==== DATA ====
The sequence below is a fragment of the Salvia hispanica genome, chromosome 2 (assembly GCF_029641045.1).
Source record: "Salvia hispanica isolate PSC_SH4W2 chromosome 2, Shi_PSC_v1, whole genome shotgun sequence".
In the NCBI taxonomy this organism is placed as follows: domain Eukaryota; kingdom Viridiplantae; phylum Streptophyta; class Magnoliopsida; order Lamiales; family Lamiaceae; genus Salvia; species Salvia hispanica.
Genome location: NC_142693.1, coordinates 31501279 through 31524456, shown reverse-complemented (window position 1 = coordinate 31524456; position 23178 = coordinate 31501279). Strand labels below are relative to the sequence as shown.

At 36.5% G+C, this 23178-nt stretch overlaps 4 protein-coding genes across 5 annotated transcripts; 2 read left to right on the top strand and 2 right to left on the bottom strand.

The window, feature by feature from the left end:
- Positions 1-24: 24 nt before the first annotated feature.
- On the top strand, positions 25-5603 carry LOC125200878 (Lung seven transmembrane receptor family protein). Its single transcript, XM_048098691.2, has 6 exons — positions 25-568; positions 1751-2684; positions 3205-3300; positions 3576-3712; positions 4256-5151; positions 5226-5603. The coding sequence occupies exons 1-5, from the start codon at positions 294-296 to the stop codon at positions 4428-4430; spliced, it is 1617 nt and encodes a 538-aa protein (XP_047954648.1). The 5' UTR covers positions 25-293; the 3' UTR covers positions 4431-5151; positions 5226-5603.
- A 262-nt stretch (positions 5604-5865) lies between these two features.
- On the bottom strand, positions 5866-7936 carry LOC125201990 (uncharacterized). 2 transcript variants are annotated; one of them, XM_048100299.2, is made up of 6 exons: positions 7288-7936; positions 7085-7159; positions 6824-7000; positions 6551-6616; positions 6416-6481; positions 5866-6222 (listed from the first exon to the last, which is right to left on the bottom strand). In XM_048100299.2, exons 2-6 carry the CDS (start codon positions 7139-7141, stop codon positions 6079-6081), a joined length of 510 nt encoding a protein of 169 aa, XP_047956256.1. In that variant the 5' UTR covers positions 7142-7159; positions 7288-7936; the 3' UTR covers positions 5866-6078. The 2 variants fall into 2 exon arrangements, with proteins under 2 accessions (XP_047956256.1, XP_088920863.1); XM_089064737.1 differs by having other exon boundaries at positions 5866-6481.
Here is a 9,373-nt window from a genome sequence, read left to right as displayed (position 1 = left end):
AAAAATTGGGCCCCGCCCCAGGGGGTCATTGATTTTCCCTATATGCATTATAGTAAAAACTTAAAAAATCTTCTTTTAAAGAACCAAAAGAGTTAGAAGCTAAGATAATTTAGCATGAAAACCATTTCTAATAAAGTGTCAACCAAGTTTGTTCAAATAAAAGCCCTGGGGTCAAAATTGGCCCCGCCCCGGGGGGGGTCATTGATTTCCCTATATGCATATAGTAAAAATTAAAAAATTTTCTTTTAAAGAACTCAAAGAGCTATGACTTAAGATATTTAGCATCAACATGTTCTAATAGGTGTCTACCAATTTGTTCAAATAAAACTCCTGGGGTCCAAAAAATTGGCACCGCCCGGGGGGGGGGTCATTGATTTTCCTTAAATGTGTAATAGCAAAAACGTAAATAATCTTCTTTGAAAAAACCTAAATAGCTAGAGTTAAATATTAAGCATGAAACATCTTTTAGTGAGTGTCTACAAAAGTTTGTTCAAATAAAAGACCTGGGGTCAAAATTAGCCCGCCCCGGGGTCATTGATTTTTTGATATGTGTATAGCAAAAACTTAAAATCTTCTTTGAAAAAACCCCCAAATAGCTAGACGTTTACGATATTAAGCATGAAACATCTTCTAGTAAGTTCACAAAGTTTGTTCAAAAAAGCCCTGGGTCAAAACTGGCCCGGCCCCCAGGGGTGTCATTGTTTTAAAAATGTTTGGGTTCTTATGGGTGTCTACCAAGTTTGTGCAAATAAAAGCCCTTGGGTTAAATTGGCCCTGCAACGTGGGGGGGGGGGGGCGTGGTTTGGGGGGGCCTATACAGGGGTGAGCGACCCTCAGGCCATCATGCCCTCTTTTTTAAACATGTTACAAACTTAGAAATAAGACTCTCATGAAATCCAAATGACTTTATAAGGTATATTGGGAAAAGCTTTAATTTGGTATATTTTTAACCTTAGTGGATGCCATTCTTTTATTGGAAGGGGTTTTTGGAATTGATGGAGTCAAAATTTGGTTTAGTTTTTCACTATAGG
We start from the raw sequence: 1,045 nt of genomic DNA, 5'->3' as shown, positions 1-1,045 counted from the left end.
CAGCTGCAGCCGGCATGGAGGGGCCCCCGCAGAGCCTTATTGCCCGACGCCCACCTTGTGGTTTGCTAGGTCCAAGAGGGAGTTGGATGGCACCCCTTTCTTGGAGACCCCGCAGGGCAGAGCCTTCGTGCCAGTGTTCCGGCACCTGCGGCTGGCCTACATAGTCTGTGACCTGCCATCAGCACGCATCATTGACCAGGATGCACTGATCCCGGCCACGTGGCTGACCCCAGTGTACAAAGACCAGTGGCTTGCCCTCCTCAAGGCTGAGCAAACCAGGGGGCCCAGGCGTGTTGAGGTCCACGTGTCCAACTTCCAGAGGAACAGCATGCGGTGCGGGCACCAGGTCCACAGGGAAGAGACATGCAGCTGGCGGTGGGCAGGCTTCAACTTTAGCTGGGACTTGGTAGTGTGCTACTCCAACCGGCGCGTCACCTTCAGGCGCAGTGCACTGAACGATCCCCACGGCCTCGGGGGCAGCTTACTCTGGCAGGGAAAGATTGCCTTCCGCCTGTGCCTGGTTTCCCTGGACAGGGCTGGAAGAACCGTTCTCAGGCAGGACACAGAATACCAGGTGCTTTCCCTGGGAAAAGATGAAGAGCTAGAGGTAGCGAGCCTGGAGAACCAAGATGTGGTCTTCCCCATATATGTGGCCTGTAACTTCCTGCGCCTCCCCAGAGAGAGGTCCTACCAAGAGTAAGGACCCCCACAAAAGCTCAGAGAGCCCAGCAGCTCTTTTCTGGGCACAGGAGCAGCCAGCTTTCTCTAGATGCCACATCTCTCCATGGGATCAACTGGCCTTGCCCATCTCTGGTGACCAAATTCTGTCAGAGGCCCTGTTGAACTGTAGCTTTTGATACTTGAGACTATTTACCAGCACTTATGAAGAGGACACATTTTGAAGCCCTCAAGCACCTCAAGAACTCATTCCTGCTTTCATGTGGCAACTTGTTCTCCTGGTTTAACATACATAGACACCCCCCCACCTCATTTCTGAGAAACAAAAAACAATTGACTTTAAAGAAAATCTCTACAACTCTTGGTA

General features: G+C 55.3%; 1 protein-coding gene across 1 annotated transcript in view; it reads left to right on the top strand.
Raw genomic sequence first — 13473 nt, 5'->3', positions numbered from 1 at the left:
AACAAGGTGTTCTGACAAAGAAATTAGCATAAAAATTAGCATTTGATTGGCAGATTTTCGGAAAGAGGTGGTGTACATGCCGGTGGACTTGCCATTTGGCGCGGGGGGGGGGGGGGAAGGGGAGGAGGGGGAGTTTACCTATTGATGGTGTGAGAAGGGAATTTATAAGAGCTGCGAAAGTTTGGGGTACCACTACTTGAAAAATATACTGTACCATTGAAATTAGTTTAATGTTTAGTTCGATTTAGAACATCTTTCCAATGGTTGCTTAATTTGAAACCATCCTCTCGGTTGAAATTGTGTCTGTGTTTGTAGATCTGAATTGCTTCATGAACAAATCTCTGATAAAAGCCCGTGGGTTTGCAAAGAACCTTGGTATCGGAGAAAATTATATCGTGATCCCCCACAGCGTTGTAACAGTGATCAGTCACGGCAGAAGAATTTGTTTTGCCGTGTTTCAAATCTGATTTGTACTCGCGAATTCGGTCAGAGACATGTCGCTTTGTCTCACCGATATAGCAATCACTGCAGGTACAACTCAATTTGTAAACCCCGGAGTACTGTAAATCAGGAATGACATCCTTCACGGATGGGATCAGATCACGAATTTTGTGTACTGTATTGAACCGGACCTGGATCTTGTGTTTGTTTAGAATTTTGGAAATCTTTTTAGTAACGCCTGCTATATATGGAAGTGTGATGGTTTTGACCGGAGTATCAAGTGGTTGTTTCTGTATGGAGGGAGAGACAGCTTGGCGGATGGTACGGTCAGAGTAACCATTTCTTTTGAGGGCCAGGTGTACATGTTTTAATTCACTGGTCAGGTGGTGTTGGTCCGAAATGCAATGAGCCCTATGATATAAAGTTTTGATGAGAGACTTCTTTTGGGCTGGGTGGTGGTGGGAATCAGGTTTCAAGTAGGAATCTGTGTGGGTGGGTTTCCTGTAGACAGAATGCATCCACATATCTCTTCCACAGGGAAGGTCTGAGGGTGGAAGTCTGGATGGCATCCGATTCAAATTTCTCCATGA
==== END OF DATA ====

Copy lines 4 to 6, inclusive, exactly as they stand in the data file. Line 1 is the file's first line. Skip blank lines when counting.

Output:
Genome location: NC_142693.1, coordinates 31501279 through 31524456, shown reverse-complemented (window position 1 = coordinate 31524456; position 23178 = coordinate 31501279). Strand labels below are relative to the sequence as shown.

At 36.5% G+C, this 23178-nt stretch overlaps 4 protein-coding genes across 5 annotated transcripts; 2 read left to right on the top strand and 2 right to left on the bottom strand.

The window, feature by feature from the left end: